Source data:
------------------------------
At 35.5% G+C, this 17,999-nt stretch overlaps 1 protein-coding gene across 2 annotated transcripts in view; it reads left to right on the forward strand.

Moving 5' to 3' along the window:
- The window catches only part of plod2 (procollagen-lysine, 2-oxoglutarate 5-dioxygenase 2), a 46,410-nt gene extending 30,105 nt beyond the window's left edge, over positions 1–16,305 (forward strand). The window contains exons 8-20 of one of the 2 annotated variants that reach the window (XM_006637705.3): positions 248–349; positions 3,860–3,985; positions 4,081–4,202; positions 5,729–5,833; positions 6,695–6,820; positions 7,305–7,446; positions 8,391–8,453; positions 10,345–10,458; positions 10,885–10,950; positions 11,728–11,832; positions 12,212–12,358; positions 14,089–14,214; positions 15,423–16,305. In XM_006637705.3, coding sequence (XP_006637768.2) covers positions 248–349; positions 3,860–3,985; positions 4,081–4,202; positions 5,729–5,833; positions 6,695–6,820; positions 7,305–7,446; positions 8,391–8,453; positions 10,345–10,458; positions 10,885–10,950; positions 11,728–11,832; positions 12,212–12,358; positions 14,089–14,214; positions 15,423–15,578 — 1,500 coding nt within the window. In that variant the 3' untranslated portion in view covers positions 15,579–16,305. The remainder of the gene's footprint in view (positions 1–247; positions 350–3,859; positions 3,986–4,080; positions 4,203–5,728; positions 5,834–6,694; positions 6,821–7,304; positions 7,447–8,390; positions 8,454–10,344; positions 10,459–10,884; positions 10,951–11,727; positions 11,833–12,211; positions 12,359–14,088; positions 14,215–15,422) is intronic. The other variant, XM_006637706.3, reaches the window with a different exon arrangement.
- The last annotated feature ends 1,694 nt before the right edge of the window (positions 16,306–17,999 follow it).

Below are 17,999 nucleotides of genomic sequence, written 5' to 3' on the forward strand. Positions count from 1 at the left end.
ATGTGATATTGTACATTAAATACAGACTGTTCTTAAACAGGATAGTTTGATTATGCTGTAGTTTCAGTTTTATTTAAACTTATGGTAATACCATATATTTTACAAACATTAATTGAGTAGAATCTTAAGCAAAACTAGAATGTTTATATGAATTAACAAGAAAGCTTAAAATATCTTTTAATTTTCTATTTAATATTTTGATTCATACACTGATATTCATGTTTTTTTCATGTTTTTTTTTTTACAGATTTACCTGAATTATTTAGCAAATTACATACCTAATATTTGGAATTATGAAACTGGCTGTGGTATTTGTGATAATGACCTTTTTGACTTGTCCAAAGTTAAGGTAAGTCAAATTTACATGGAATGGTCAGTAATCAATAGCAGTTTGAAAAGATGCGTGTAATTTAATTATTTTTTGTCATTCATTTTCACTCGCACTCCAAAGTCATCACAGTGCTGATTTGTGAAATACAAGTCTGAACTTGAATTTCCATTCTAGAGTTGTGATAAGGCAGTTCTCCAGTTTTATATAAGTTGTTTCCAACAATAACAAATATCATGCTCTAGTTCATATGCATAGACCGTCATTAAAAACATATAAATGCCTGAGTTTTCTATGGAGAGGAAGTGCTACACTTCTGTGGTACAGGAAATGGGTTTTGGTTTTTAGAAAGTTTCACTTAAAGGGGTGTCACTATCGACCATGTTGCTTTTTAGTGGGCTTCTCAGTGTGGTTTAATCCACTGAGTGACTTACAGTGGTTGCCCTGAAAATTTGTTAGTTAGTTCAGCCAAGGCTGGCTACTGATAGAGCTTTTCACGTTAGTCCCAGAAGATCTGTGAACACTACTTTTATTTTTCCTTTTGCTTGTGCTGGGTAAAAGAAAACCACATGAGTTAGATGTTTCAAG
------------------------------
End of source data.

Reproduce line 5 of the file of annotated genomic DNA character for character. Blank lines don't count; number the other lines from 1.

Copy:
Below are 17,999 nucleotides of genomic sequence, written 5' to 3' on the forward strand. Positions count from 1 at the left end.